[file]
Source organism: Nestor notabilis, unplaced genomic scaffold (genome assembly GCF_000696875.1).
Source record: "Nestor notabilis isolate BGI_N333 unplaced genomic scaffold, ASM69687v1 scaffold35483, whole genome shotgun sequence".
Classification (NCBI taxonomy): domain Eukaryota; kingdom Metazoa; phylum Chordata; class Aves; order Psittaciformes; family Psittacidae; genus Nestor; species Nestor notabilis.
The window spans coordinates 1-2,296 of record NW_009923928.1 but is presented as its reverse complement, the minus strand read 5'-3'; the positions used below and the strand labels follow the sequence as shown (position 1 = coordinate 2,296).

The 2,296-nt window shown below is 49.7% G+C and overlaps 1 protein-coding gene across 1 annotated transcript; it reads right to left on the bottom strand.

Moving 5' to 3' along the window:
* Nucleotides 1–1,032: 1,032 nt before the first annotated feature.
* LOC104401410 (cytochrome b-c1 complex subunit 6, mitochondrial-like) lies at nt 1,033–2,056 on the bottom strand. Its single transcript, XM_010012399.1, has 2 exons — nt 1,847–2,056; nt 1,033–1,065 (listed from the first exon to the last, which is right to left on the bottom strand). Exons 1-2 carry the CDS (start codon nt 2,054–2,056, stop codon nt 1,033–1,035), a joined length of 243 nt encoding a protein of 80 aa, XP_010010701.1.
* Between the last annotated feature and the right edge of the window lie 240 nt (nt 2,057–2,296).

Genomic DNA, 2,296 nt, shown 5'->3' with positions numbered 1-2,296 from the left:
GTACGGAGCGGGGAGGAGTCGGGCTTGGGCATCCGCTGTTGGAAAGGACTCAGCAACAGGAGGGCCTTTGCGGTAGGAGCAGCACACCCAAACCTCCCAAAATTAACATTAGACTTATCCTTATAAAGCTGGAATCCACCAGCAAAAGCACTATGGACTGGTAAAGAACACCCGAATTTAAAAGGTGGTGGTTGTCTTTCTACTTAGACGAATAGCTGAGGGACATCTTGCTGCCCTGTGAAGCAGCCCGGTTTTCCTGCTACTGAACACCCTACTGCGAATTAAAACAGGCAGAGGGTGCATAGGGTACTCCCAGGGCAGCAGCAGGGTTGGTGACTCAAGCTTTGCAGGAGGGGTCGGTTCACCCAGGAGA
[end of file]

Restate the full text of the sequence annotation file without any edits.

Source organism: Nestor notabilis, unplaced genomic scaffold (genome assembly GCF_000696875.1).
Source record: "Nestor notabilis isolate BGI_N333 unplaced genomic scaffold, ASM69687v1 scaffold35483, whole genome shotgun sequence".
Classification (NCBI taxonomy): domain Eukaryota; kingdom Metazoa; phylum Chordata; class Aves; order Psittaciformes; family Psittacidae; genus Nestor; species Nestor notabilis.
The window spans coordinates 1-2,296 of record NW_009923928.1 but is presented as its reverse complement, the minus strand read 5'-3'; the positions used below and the strand labels follow the sequence as shown (position 1 = coordinate 2,296).

The 2,296-nt window shown below is 49.7% G+C and overlaps 1 protein-coding gene across 1 annotated transcript; it reads right to left on the bottom strand.

Moving 5' to 3' along the window:
* Nucleotides 1–1,032: 1,032 nt before the first annotated feature.
* LOC104401410 (cytochrome b-c1 complex subunit 6, mitochondrial-like) lies at nt 1,033–2,056 on the bottom strand. Its single transcript, XM_010012399.1, has 2 exons — nt 1,847–2,056; nt 1,033–1,065 (listed from the first exon to the last, which is right to left on the bottom strand). Exons 1-2 carry the CDS (start codon nt 2,054–2,056, stop codon nt 1,033–1,035), a joined length of 243 nt encoding a protein of 80 aa, XP_010010701.1.
* Between the last annotated feature and the right edge of the window lie 240 nt (nt 2,057–2,296).

Genomic DNA, 2,296 nt, shown 5'->3' with positions numbered 1-2,296 from the left:
GTACGGAGCGGGGAGGAGTCGGGCTTGGGCATCCGCTGTTGGAAAGGACTCAGCAACAGGAGGGCCTTTGCGGTAGGAGCAGCACACCCAAACCTCCCAAAATTAACATTAGACTTATCCTTATAAAGCTGGAATCCACCAGCAAAAGCACTATGGACTGGTAAAGAACACCCGAATTTAAAAGGTGGTGGTTGTCTTTCTACTTAGACGAATAGCTGAGGGACATCTTGCTGCCCTGTGAAGCAGCCCGGTTTTCCTGCTACTGAACACCCTACTGCGAATTAAAACAGGCAGAGGGTGCATAGGGTACTCCCAGGGCAGCAGCAGGGTTGGTGACTCAAGCTTTGCAGGAGGGGTCGGTTCACCCAGGAGA